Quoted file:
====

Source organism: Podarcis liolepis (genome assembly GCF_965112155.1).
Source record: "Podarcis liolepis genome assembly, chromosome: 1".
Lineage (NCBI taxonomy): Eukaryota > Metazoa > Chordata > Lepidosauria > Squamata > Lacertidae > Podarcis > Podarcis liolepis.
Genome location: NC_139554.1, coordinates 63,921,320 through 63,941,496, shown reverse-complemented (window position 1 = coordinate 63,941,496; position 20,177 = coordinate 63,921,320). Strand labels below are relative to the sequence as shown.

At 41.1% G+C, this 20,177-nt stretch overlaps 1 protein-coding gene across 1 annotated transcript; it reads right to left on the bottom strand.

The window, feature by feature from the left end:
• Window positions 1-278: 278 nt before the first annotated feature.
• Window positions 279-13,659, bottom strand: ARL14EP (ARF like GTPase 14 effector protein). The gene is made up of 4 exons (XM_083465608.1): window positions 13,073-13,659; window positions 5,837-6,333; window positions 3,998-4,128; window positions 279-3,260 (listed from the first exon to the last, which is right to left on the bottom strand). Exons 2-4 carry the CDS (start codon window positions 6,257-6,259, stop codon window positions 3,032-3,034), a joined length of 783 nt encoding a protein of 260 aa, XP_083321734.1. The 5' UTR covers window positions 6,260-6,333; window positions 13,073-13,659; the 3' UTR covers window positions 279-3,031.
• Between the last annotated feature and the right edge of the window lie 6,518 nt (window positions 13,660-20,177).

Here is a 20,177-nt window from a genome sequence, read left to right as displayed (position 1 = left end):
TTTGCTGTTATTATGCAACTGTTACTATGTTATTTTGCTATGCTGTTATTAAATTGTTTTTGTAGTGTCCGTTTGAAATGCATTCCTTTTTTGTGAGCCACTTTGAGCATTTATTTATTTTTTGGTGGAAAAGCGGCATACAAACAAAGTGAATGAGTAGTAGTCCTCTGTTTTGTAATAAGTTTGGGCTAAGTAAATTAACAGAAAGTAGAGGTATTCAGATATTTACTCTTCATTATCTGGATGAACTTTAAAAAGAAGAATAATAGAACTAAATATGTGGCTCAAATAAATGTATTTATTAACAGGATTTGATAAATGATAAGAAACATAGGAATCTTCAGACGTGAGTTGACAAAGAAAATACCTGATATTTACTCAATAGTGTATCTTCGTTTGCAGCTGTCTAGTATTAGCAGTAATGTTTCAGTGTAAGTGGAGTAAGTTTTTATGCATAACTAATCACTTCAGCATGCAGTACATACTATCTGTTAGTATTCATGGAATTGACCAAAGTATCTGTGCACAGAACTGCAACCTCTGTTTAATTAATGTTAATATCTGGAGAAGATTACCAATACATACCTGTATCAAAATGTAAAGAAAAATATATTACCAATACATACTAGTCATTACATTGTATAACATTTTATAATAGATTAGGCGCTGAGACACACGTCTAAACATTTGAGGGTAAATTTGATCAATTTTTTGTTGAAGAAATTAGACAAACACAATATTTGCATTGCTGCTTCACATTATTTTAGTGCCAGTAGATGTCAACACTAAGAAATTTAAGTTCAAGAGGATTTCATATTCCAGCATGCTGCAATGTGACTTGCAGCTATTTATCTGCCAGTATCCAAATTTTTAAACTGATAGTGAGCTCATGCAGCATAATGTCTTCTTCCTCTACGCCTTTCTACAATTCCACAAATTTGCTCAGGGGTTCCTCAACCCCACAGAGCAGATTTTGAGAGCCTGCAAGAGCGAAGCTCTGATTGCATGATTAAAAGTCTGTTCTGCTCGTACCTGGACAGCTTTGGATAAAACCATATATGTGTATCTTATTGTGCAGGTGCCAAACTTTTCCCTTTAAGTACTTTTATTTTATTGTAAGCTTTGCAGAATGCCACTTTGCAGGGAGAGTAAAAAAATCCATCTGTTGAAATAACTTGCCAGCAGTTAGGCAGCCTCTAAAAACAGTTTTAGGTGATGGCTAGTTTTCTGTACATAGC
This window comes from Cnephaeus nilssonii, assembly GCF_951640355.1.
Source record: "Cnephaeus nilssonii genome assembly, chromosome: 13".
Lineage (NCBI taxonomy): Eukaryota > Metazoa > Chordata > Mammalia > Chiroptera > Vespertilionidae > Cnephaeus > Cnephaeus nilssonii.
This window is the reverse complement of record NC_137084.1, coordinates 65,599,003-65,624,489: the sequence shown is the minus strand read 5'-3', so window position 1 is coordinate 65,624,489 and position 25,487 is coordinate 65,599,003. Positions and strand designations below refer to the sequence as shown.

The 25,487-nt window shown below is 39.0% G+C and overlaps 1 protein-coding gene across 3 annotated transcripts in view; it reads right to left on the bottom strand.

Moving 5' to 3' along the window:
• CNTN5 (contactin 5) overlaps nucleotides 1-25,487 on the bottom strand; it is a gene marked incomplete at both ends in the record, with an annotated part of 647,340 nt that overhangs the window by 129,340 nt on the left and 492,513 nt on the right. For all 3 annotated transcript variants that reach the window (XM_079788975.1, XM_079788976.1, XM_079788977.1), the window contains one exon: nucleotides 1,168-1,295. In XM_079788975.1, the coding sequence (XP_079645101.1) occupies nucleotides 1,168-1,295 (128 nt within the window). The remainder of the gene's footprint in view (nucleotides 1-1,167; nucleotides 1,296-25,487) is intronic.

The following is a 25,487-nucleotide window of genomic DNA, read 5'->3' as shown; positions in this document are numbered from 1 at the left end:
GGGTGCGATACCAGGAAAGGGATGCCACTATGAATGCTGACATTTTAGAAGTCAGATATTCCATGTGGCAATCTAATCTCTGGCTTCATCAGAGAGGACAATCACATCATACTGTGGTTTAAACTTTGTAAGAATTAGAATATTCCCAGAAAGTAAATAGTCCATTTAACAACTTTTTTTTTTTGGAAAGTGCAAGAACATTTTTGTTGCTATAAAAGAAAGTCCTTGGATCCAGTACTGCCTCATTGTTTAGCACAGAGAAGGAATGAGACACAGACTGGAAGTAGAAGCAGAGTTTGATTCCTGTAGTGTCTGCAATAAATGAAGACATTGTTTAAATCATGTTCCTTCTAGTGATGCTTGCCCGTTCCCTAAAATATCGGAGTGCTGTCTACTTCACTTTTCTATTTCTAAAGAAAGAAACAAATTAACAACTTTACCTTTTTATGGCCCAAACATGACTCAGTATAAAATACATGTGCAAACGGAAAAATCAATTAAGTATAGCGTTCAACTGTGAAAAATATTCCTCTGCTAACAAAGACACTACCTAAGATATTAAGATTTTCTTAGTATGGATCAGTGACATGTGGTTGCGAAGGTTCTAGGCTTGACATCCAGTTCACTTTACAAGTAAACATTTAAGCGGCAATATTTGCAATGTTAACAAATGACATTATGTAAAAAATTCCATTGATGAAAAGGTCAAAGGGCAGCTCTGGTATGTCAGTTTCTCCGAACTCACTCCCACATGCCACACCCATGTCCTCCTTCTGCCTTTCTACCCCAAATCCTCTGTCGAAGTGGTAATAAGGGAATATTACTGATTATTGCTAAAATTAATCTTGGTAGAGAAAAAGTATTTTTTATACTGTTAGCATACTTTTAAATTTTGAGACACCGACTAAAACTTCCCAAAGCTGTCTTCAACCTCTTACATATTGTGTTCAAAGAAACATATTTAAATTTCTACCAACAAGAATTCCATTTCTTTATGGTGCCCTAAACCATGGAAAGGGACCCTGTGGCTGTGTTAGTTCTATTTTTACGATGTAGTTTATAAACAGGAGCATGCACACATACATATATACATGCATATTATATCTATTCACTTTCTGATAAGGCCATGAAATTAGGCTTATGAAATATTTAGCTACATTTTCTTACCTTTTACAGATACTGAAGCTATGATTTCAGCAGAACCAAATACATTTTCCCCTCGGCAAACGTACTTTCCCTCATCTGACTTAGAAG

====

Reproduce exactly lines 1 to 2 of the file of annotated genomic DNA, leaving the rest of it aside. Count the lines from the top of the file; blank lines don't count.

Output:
Source organism: Podarcis liolepis (genome assembly GCF_965112155.1).
Source record: "Podarcis liolepis genome assembly, chromosome: 1".